Q: Sometimes I recollect the past based on what I've watched on theater and cinema. I would even say that my very favorite is Dimitris Horn who was your teacher Mr. Arzoglou. However I will be a little tight because I heard something and even by a well-known actor who said: “Horn was good but only for his era”. And I do not hide that I felt a little bothered. Eventually am I wrong when I say that when people talk like that about such people who left such a mark behind them, it might be a “sacrilege”?

KA: Not only you are not wrong, but also the man who says that Mr. Horn or Mrs. Paxinou, who was also my teacher, are “antique”, needs understanding and simply he does not know what he says. What I mean by this, to go a little deeper. The acting of Horn or Paxinou or others might be a little finite. But the communication that they succeeded with their audience is enviable. Can anyone that today believes that Mr. Horn is “antique” have this kind of communication or even more with the new media? If he cannot, then he needs understanding. Not only that but he also needs education. The objective therefore is not to make “modern stuff” but have no communication.

Q: Now that you said “modern”, I will move to another topic to ask you something specific. Sometimes we see in places such as Epidaurus, modernized plays or “plexiglass” as people say. Does that fit in Epidaurus?

KA: It is possible to fit if it’s very convincing.

Q: Who makes it convincing?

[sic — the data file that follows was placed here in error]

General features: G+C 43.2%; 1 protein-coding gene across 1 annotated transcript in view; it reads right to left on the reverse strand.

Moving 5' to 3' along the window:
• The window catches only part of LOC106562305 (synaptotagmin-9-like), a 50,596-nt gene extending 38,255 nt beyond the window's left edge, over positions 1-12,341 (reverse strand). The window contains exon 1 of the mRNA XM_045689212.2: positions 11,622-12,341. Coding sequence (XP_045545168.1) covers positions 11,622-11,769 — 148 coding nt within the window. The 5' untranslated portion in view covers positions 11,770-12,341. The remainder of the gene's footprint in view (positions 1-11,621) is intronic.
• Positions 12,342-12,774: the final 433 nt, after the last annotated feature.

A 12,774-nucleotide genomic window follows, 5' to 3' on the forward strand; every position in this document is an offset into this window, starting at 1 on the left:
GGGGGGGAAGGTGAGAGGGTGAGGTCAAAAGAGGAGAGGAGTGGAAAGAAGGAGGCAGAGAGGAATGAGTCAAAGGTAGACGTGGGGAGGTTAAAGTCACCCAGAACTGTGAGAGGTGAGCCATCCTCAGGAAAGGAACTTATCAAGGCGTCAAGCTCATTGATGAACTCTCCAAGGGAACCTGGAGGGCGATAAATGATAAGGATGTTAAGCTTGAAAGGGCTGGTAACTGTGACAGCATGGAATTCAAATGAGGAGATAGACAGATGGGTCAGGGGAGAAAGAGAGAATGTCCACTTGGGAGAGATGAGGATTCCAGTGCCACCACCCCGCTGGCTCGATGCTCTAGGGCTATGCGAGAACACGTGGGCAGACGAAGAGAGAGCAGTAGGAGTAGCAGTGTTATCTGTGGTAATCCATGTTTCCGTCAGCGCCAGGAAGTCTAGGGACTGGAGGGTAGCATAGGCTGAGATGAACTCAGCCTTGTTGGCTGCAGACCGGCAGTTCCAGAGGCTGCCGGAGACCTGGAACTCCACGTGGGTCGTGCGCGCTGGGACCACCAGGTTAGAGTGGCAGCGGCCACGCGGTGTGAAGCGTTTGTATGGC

KA: The directing line and the actor. You know something, discovering “plexiglass” and trying to imitate with it the table of wood, is wrong. The plexiglass itself, the new material that we have at our disposal, submits another form. So the question is: “Are the actors ready for this other form?” That is, to have a structure of plexiglass and playing like it's a palace that Oedipus will come out from is the most “kitsch” thing that I can think of. It's like going to a remote village and meeting a bakery with a sign saying, “Rustic Bread”. Of course it’s going to be rustic. Thus, placing a trendy sign outside and still selling the same as before, that for me is the definition of “kitsch”.

Q: Mr. Arzoglou, finishing, a critical question. A young person comes and tells you: “I want to be an actor/actress. And not only that, but also I want to succeed because I love it. At the same time this huge competition scares me, though. Should I start? Should I enter this process during this difficult period?” Your answer to this.

KA: I would tell them not to start. And the more they would be insisting the more obstacles I would present. You know why?

Q: Would you do that on purpose to see how committed they actually are about dealing with theater?

KA: Exactly that. And to insist on it. Because no matter the obstacles, those who really want it they will overcome them. Otherwise if a girl or a boy would tell me that they want to be an actor because they simply saw an actor on daytime talk shows and the liked him, that doesn’t mean anything to me. And it shouldn’t mean anything to them neither. That is with the first or second obstacle they would quit. Well, let’s present the obstacles from the start because anyway they are true and if they really want it they will make it.

Q: Mr. Arzoglou, finishing I want to thank you a lot for your time. And also I would like to tell you that everything you said was so useful and beneficial that really took the form of a small seminar. And may we meet again at some point and you tell us new things.

KA: Thanks a lot and I feel shy for the kind words that you said both at the beginning and at the end because I feel that even if everything I said may have a value, for me it's something natural. This is the way I live, I think, I breathe.

ΕQ: In the same way it is natural and spontaneous for me to talk like that about you, and I am not trying to praise you at all since we all know who Kostas Arzoglou is. So we keep in mind that in the future we will meet again.

KA: Thank you very much and I am always available to you.